Directed By: Robert Altman
Starring: Lily Tomlin, Keith Carradine, Barbara Harris, Ronee Blakley, Henry Gibson
Disclaimer: Paramount Pictures has provided me with a copy of this film free of charge for the purposes of review. All opinions contained within are my own honest reflections.
Other Paramount Present Reviews:
Mommie Dearest HERE
48 Hrs. HERE
Another 48 Hrs. HERE
Last Train from Gun Hill HERE
Considered his masterpiece, Robert Altman's Nashville (1975) tells multiple stories revolving around the Nashville music scene. I confess I wasn't a fan of Nashville when I first saw it. This was very early in my exploration of Robert Altman and I just found the movie to be...a lot. Later on when my taste in movie matured I re-watched Nashville and I saw it in a completely different light. I think that most people not very familiar with Altman's style to find the film to be bit daunting. After all the movie is nearly three-hours long and has a dizzying amount of characters and plot threads.
The brilliance of Altman's film is it truly acts as not only a time capsule of American life and music in the mid '70s but also acts as a nearly perfect satire of Americana, politics, the music industry and music stars. The movie is of course jam-packed with amazing actors including but not limited to Lily Tomlin, Karen Black, Shelley Duvall, Ned Beatty, Jeff Goldblum, and Elliott Gould as himself. This movie is overflowing with talent and its always amazing to see these huge ensemble pieces. Everybody is given their time to shine and, it feels like everyone is on the exact same page.
Altman was at the height of his creative power in the '70s and Nashville comes off his streak of hits like MASH (1970) and The Long Goodbye (1973). The film is a perfect blend of dry-sardonic comedy, music and compelling story. The scope of it is huge and its the kind of film that would never ever get made today.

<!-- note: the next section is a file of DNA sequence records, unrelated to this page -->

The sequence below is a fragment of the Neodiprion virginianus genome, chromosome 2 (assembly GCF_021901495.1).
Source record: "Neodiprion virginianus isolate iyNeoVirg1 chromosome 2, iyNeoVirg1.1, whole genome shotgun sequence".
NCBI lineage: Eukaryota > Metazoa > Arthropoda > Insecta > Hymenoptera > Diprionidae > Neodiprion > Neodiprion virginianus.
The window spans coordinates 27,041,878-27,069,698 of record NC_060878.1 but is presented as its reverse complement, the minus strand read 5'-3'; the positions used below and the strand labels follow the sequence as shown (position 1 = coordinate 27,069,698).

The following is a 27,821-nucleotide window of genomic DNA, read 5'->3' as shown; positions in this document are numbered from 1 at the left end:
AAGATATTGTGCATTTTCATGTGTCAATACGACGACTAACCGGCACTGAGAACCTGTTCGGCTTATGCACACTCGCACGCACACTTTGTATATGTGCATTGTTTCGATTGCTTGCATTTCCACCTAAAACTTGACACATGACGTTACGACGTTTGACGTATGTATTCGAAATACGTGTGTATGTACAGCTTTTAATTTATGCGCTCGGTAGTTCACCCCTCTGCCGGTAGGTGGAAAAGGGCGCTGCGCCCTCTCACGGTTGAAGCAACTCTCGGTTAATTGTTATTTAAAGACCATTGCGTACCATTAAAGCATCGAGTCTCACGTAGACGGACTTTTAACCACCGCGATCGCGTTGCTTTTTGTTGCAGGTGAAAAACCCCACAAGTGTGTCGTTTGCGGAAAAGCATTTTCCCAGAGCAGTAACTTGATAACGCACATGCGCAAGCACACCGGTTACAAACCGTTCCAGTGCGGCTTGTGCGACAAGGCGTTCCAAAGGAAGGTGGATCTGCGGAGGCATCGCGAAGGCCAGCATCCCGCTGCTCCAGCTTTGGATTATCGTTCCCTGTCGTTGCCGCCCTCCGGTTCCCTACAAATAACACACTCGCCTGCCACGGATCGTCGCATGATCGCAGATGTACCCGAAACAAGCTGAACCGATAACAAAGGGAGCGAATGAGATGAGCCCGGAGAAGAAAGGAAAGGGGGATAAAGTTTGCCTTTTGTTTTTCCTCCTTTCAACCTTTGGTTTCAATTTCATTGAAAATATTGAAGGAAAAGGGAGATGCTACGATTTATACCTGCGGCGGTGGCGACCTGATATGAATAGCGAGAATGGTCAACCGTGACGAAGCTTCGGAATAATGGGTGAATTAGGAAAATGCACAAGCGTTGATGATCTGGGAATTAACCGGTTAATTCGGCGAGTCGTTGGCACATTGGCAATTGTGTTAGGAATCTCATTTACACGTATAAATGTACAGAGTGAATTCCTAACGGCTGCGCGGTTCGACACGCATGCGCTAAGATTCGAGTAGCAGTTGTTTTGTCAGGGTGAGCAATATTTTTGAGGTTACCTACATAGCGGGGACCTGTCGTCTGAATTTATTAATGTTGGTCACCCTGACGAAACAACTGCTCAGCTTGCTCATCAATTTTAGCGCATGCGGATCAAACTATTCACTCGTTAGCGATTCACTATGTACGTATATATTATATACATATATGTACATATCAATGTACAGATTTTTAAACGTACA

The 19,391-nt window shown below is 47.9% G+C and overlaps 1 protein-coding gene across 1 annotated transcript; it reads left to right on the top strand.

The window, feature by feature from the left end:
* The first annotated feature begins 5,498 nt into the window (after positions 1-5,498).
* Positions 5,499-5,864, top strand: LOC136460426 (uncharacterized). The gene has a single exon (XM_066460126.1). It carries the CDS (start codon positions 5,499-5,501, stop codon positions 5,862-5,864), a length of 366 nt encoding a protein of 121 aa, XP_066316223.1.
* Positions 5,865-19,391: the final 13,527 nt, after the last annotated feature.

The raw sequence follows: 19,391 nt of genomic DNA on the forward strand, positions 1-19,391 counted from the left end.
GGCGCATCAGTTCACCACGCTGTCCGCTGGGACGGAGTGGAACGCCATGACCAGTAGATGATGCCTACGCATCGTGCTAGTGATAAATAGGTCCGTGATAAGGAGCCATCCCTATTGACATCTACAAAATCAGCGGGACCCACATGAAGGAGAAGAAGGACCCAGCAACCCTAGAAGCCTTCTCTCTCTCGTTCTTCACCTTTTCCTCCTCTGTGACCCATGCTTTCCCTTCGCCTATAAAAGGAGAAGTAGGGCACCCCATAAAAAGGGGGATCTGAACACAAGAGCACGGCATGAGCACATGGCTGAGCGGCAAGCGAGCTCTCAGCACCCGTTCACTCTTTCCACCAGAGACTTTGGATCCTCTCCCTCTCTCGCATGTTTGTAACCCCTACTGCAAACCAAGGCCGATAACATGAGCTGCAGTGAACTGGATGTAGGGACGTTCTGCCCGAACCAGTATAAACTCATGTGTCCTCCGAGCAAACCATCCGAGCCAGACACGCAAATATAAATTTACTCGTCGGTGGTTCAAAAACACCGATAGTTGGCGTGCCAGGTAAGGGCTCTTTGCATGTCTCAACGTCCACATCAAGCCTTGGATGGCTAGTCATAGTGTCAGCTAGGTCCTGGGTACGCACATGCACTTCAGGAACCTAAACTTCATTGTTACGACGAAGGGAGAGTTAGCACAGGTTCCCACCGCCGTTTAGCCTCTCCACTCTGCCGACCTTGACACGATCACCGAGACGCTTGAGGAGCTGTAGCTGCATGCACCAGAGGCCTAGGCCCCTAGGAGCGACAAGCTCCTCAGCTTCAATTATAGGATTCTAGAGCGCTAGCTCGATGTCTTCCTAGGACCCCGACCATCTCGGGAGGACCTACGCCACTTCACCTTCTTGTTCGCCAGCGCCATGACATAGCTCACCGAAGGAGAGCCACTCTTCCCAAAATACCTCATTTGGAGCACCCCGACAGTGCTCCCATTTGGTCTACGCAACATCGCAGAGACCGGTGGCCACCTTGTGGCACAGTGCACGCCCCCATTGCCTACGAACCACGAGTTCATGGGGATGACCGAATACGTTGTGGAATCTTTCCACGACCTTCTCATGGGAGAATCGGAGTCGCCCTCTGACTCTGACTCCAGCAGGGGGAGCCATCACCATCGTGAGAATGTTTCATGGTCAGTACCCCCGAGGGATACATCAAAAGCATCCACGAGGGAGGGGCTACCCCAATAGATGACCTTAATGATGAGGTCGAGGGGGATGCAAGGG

Picture: Nashville has a new 4k scan. I have to say this is another slam dunk for Paramount. The visuals have a nice refreshed look with colors that pop and everything has a nice sharp defined look. Locales, costumes and sets really stand out with this new 4k scan. The color tempt. is handled extremely well and things thankfully dont look over worked nor do they look washed out. Grain is also maintained really well and isn't chunky. I don't think this has ever looked this good on home video before.
Sound: Nashville has a DTS 5.1 track. The movie is filled with music and I love that the movie gets that extra kick. The musical numbers have a really nice huge sound on a 5.1 track and though the movie doesn't have a lot of big effects the sound does have some good moments of 3D sound. Just like the picture, I can tell a lot has gone into making this movie literally and figuratively sing.
Extras: Includes a Commentary by Robert Altman. New feature 24 Tracks (15mins) A new featurette on the making of Nashville. Includes a archival interview with Robert Altman (filmed in 1999) and new interview with Stephen Altman (Filmed in Dec of 2020 via Home Computer) The production assistant and Robert Altman's son.
Also includes a trailer.